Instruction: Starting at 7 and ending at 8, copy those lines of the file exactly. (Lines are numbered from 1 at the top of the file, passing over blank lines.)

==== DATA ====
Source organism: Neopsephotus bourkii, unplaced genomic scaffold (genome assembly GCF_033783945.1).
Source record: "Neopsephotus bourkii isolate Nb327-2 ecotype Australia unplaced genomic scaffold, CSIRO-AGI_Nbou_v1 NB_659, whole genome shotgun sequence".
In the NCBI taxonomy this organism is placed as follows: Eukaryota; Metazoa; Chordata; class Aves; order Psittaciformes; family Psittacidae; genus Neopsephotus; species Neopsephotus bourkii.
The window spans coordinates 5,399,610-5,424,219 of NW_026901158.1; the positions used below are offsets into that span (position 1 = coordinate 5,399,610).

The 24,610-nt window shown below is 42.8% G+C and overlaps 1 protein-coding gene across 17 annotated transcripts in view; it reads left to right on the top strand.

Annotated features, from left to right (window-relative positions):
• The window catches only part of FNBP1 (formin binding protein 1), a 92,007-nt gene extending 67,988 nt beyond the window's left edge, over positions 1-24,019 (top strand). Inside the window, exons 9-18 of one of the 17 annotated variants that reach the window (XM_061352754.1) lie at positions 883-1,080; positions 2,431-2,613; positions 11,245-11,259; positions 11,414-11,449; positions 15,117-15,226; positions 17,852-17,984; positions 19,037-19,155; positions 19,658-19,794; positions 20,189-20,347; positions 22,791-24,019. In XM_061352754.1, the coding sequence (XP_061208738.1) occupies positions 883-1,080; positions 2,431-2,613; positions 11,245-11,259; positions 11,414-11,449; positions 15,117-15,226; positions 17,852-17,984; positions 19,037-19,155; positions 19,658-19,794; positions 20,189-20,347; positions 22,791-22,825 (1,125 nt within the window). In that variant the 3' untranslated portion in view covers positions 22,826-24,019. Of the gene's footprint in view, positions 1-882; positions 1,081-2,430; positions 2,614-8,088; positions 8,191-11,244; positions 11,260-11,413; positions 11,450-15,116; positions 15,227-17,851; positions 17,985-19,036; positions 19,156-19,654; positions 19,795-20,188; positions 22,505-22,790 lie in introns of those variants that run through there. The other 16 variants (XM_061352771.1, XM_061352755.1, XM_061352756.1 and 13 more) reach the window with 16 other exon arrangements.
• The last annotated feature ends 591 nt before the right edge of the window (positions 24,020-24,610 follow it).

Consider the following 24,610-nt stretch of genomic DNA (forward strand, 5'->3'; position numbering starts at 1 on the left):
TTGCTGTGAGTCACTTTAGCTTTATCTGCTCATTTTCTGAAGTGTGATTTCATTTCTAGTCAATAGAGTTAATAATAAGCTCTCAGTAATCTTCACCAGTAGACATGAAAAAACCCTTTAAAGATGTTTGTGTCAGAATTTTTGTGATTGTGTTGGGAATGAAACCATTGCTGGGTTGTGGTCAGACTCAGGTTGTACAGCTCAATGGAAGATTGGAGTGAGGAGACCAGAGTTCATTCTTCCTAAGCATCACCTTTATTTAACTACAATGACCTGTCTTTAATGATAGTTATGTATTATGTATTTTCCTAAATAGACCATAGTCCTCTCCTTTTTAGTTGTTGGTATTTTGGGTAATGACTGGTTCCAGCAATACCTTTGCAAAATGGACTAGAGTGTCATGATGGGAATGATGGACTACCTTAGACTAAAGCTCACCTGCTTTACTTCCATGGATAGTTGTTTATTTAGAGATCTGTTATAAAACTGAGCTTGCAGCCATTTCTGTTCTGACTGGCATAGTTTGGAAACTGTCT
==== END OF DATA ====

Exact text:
• The window catches only part of FNBP1 (formin binding protein 1), a 92,007-nt gene extending 67,988 nt beyond the window's left edge, over positions 1-24,019 (top strand). Inside the window, exons 9-18 of one of the 17 annotated variants that reach the window (XM_061352754.1) lie at positions 883-1,080; positions 2,431-2,613; positions 11,245-11,259; positions 11,414-11,449; positions 15,117-15,226; positions 17,852-17,984; positions 19,037-19,155; positions 19,658-19,794; positions 20,189-20,347; positions 22,791-24,019. In XM_061352754.1, the coding sequence (XP_061208738.1) occupies positions 883-1,080; positions 2,431-2,613; positions 11,245-11,259; positions 11,414-11,449; positions 15,117-15,226; positions 17,852-17,984; positions 19,037-19,155; positions 19,658-19,794; positions 20,189-20,347; positions 22,791-22,825 (1,125 nt within the window). In that variant the 3' untranslated portion in view covers positions 22,826-24,019. Of the gene's footprint in view, positions 1-882; positions 1,081-2,430; positions 2,614-8,088; positions 8,191-11,244; positions 11,260-11,413; positions 11,450-15,116; positions 15,227-17,851; positions 17,985-19,036; positions 19,156-19,654; positions 19,795-20,188; positions 22,505-22,790 lie in introns of those variants that run through there. The other 16 variants (XM_061352771.1, XM_061352755.1, XM_061352756.1 and 13 more) reach the window with 16 other exon arrangements.
• The last annotated feature ends 591 nt before the right edge of the window (positions 24,020-24,610 follow it).